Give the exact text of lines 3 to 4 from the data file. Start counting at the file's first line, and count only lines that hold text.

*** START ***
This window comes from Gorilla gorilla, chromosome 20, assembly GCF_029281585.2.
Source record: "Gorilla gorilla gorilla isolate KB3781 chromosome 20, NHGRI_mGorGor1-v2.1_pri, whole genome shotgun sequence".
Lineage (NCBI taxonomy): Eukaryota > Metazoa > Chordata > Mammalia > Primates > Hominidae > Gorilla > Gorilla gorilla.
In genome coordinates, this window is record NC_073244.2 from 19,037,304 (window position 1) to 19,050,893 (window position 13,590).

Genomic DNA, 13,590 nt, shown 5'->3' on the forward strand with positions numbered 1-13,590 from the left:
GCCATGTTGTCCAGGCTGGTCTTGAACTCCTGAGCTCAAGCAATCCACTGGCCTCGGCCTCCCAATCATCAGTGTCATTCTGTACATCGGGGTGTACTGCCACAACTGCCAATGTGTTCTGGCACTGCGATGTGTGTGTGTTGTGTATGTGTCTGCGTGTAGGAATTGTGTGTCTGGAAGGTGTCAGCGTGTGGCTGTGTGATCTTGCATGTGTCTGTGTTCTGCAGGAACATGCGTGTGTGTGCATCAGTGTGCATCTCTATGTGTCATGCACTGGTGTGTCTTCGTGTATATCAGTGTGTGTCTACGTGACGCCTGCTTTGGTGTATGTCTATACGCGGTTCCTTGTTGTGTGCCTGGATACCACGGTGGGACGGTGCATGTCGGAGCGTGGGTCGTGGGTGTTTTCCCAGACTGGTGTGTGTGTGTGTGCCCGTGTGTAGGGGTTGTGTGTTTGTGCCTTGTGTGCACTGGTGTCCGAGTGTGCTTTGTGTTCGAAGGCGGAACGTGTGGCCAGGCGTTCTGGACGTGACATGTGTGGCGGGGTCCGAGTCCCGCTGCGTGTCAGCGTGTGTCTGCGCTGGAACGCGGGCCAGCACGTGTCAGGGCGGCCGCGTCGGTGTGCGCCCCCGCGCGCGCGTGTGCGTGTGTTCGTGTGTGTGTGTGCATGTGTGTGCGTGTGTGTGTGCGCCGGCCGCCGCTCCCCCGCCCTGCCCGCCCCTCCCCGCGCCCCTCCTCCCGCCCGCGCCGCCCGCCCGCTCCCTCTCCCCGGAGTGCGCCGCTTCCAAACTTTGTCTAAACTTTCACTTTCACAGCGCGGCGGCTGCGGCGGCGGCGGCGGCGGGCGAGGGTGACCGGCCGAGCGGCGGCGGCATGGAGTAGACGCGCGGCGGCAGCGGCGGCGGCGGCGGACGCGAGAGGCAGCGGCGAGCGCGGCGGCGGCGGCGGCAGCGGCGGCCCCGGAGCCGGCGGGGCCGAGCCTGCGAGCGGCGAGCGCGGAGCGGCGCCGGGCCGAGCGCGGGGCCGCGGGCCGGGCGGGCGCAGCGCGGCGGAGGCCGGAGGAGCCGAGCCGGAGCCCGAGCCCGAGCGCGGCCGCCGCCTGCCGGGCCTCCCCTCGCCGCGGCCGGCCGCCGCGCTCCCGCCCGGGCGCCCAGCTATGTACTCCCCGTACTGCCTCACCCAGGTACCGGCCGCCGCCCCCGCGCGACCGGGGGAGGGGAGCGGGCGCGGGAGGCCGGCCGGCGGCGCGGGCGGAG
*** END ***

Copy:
Lineage (NCBI taxonomy): Eukaryota > Metazoa > Chordata > Mammalia > Primates > Hominidae > Gorilla > Gorilla gorilla.
In genome coordinates, this window is record NC_073244.2 from 19,037,304 (window position 1) to 19,050,893 (window position 13,590).